3. Right-size your fleet
Rightsizing your fleet can drastically improve your TCO or total cost of ownership by reducing overhead vehicle costs, maintenance costs, fuel costs, and vehicle demand. Look at your fleet’s history and identify patterns of growth and downsizing and use that history to make projections on the right time to replace vehicles or purchase new ones.
Are you planning on expanding operations? Are there any vehicles that are underutilized? Don’t leave money in an underutilized vehicle but don’t overwork existing vehicles if you’re planning for rapid growth.
4. Move toward automation with AVM
Fully autonomous vehicles are a hot topic in the auto industry, but we’re not quite there yet. But that doesn’t mean your fleet can’t enjoy the benefits of automated optimizations and today’s technology that’s moving in that direction.
Improve fuel efficiency, productivity, safety, and sustainability with Active Vehicle Management (AVM) and other automated vehicle technology, like lane assistance and Advanced Emergency Braking Systems.
With AVM, you can put a stop sign in front of speeding by adding a speed governor to your vehicle and set a max speed for your drivers. You can also enforce seatbelt compliance as drivers can’t shift out of park without being buckled up, and you can keep their eyes on the road by effectively limiting the use of their cell phone to a driver app with navigation with Distracted Driver Prevention (DDP™).
These technologies are on the market today and can ensure safer, more efficient operations in the future.
5. Focus on preventative maintenance
Avoid major breakdowns or serious repairs by allocating the right resources to preventative maintenance. Not only will this focus help reduce issues from happening in the first place, but it’ll save on maintenance costs, improve the resale value, and improve driver productivity.
6. Embrace technology
Leverage technology and adapt your operations to take advantage of the benefits of IoT (Internet of Things) and AI (Artificial Intelligence) in today’s telematics and Active Vehicle Management software.
Having the right tools for and insights into your fleet’s daily operations can have major impacts to all areas of your business.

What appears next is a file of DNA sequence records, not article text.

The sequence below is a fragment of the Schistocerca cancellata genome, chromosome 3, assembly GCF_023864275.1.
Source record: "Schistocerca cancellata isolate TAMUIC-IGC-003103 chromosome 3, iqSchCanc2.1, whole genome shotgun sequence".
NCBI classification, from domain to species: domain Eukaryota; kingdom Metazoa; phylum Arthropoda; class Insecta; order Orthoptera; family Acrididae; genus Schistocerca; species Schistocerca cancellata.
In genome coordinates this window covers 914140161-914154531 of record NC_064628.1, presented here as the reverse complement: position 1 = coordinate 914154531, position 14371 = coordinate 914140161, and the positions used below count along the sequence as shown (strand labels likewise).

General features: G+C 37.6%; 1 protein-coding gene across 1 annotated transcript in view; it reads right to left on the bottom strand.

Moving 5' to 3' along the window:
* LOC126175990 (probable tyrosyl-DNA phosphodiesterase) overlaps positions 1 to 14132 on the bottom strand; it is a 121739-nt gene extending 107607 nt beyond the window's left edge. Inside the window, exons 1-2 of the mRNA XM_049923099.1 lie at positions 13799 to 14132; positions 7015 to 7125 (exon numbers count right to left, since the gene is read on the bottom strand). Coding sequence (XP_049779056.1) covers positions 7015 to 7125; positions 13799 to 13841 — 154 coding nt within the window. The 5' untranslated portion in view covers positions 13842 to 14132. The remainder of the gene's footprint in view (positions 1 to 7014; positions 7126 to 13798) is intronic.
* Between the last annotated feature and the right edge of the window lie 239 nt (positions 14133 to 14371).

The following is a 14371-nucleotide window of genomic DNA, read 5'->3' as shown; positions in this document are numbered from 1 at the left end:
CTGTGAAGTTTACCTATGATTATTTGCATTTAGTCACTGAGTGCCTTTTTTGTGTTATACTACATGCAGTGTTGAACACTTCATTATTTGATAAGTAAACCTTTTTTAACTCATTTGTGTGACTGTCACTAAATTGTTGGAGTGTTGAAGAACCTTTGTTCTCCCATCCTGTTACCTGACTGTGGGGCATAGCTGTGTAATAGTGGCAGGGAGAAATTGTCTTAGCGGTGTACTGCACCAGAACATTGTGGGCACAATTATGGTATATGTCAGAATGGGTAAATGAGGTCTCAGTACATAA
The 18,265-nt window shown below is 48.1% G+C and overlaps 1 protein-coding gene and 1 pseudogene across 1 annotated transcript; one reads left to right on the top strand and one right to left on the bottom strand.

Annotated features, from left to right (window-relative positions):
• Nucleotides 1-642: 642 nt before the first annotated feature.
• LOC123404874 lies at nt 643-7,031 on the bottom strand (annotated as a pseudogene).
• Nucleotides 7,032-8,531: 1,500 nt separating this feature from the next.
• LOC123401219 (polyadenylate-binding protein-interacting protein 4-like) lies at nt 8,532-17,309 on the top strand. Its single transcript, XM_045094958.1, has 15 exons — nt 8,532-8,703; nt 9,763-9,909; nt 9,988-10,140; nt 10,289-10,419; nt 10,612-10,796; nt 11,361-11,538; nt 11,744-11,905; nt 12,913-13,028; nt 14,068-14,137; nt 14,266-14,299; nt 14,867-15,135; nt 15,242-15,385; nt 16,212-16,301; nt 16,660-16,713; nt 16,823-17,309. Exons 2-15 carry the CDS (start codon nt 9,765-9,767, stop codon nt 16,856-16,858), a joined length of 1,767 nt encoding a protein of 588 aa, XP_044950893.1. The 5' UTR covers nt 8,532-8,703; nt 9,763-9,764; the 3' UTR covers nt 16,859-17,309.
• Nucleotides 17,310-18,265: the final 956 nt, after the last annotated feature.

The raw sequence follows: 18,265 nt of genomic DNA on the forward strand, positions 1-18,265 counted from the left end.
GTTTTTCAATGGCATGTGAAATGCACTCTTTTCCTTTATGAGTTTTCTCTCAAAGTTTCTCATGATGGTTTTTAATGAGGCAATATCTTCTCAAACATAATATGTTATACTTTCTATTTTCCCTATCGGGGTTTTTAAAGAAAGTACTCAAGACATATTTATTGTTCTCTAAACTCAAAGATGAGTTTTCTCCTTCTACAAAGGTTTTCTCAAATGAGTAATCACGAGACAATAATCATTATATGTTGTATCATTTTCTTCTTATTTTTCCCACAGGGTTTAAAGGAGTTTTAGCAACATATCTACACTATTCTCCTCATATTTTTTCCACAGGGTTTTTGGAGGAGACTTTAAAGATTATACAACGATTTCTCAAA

What information to pull from telematics:
- GPS tracking to show driver locations and vehicle status (driving, idling, stopped)
- Optimized routes and geofences
- Maintenance records and alerts
- Jobs complete and duration
- Fuel efficiency and usage
Having this data at your fingertips can help you make smarter decisions about your fleet. Most systems pair with the vehicle itself or a driver’s phone for round-the-clock connectivity.
7. Invest in your employees
Investing in tools and technology is great, but you should also invest equally in the people who will use them. Instead of going through the cycle of hiring drivers, training drivers, and saying goodbye to drivers, build up your driver retention strategy instead. It’s more affordable to keep employees than hire new ones, and by cross-training employees you can maximize productivity across the board.
8. Stay informed on federal, state, and local legislation
Avoid legal penalties or problems by staying in the know of current and pending legislation that could impact your fleet. With changes in taxes, tolls, DOT fees, and air quality acts, it’s important to make sure you can budget appropriately and in time for these changes.
9. Know your customers
Similar to right-sizing your fleet, look for patterns of client growth or seasonal changes that could affect your fleet’s normal operations. Also consider your goals if you want to improve or expand operations and what your fleet’s needs are to keep up customer satisfaction.
10. Find future funding
From grants to incentives, there are some creative solutions for finding funding for your fleet’s investments – especially when it comes to safety and sustainability. Many insurance companies offer discounts for enhanced safety features, like speed governors or dash cams, and there are options for grants for eco-friendly initiatives.